Madagascar hissing cockroaches live in forests on the island of Madagascar. They are herbivores. They live in hollow logs and scavenge amid the leaf litter and rotting wood of the forest floor for food like fallen fruit.
Did you know?
- 99 percent of all cockroach species are not household pests.
- Many insects lay eggs, but female Madagascar hissing cockroaches create a cocoon-like egg case called an ootheca and carry the eggs (and neonatal nymphs) inside their bodies. They then bear up to 60 living young, called nymphs.
- Cerci are two appendages (body parts that extend from the main body) that the roach uses to sense objects in its environment. The two cerci are at the end of the abdomen.
Hissing cockroach behavior and facts
- Hissing cockroaches live in large colonies.
- They hiss when threatened by a predator, to sound an alarm for other roaches in their colony or during male cockroach fights. Small holes called spiracles on their backs are used for breathing. If they force air out of the spiracle quickly, it makes the hissing sound. This audible use of the respiratory system is more common in vertebrates (as when humans emit a heavy, noisy sigh). Most insects that make noise do so by rubbing body parts together or by vibrating membranes.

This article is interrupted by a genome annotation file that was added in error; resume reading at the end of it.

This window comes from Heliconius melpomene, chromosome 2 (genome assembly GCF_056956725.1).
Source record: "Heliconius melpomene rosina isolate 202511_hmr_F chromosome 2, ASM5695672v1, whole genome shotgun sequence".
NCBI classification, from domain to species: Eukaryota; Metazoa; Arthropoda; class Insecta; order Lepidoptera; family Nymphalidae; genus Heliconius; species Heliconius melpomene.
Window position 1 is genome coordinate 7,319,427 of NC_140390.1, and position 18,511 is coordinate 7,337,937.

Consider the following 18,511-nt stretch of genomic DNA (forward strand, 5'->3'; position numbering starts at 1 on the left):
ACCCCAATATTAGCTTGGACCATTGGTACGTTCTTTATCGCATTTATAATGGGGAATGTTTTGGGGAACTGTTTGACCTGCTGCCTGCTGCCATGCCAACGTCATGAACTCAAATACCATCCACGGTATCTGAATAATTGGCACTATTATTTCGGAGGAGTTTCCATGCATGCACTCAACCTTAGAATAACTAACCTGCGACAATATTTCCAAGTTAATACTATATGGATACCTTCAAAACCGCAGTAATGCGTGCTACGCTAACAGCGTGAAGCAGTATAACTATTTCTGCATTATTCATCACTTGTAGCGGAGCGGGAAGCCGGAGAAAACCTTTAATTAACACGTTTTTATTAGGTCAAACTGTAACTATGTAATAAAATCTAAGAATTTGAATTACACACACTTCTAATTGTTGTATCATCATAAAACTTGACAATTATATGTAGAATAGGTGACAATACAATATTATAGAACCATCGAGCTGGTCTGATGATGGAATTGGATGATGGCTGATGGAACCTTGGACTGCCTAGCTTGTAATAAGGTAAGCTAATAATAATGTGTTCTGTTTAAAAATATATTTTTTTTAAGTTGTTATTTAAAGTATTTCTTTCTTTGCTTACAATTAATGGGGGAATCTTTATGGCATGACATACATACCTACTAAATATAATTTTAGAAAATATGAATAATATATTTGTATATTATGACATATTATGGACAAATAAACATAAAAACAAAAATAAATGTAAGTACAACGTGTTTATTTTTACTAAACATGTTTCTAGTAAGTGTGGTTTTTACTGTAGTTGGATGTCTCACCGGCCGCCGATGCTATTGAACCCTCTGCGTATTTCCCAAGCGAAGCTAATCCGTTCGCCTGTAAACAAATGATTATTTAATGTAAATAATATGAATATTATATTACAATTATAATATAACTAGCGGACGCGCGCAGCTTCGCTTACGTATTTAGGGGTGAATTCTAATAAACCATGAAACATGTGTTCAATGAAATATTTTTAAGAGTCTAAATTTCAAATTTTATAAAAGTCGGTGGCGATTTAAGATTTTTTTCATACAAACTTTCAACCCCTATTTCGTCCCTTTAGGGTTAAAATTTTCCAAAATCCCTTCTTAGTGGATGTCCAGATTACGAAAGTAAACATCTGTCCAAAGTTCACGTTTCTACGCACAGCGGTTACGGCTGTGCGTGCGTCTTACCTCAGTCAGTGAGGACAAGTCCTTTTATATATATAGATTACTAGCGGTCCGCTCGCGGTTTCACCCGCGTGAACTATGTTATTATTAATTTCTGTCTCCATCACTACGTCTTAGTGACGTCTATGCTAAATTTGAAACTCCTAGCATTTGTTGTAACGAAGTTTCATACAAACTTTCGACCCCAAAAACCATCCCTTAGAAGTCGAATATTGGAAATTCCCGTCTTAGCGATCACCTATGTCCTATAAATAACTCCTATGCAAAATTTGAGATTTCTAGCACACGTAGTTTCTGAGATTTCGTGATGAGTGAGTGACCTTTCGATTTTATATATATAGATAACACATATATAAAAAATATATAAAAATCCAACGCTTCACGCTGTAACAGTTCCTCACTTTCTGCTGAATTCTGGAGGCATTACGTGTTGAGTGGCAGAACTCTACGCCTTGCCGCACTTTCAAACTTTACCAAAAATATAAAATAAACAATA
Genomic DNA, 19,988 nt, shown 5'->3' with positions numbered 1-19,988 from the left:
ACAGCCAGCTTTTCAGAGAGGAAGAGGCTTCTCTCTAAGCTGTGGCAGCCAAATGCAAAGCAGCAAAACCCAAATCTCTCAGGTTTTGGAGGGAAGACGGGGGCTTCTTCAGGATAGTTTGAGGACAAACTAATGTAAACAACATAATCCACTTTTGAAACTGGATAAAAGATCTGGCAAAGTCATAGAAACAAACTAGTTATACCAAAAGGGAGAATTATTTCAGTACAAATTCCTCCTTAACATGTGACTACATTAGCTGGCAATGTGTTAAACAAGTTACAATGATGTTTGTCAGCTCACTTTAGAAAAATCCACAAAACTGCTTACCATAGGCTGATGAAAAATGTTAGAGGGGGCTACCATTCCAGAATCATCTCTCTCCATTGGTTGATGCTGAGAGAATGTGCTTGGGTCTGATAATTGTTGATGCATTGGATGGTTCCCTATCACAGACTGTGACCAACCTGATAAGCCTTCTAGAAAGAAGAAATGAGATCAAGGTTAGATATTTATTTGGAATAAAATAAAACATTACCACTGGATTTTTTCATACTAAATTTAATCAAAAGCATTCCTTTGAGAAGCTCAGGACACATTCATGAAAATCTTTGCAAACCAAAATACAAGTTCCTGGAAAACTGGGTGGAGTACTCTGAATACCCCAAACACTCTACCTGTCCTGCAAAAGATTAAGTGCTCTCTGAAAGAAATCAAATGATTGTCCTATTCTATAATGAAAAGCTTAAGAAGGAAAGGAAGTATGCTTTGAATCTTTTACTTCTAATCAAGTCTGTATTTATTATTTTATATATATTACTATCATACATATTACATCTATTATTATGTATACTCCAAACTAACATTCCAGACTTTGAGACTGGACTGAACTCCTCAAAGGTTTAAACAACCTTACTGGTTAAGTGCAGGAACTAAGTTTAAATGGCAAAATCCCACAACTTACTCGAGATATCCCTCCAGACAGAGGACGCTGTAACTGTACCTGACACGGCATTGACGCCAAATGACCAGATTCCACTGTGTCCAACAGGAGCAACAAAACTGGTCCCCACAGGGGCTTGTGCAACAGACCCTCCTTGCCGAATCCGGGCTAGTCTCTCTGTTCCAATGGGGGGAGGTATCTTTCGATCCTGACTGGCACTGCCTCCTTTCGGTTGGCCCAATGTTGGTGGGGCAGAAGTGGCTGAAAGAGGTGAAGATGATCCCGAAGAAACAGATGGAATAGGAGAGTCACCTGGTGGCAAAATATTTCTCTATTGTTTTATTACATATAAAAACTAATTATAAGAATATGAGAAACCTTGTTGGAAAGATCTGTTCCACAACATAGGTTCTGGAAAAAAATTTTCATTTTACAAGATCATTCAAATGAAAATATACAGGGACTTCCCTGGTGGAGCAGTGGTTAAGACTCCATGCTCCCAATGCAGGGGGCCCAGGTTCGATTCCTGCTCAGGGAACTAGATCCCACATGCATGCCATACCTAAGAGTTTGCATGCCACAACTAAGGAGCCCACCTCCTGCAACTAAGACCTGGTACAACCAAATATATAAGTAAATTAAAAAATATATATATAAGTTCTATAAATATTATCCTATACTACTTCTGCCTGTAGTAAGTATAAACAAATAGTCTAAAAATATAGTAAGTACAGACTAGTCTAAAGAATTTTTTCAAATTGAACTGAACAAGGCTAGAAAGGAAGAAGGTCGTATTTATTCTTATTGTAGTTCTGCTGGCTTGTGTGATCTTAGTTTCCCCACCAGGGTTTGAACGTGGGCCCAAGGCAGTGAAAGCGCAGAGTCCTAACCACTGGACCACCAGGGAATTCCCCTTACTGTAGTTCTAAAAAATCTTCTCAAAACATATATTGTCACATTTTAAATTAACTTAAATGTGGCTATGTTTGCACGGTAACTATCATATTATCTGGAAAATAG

- They're most active at night.
- Males sport large horns, which they use in aggressive encounters like the battles between horned or antlered mammals. Rivals ram each other with their horns or abdomens and hiss as they fight. Winners hiss more than losers, so the sounds may help determine a roach hierarchy.
- They're an important link in the food chain, breaking down forest debris and providing food for larger animals.
From birth to death
- Lifespan: up to 18 months
- Vital statistics
- Length: 2 to 3.5 inches
Madagascar hissing cockroaches, the Oregon Zoo and you
The zoo's hissing cockroaches live in the Insect Zoo. They are fed a diet of fruit.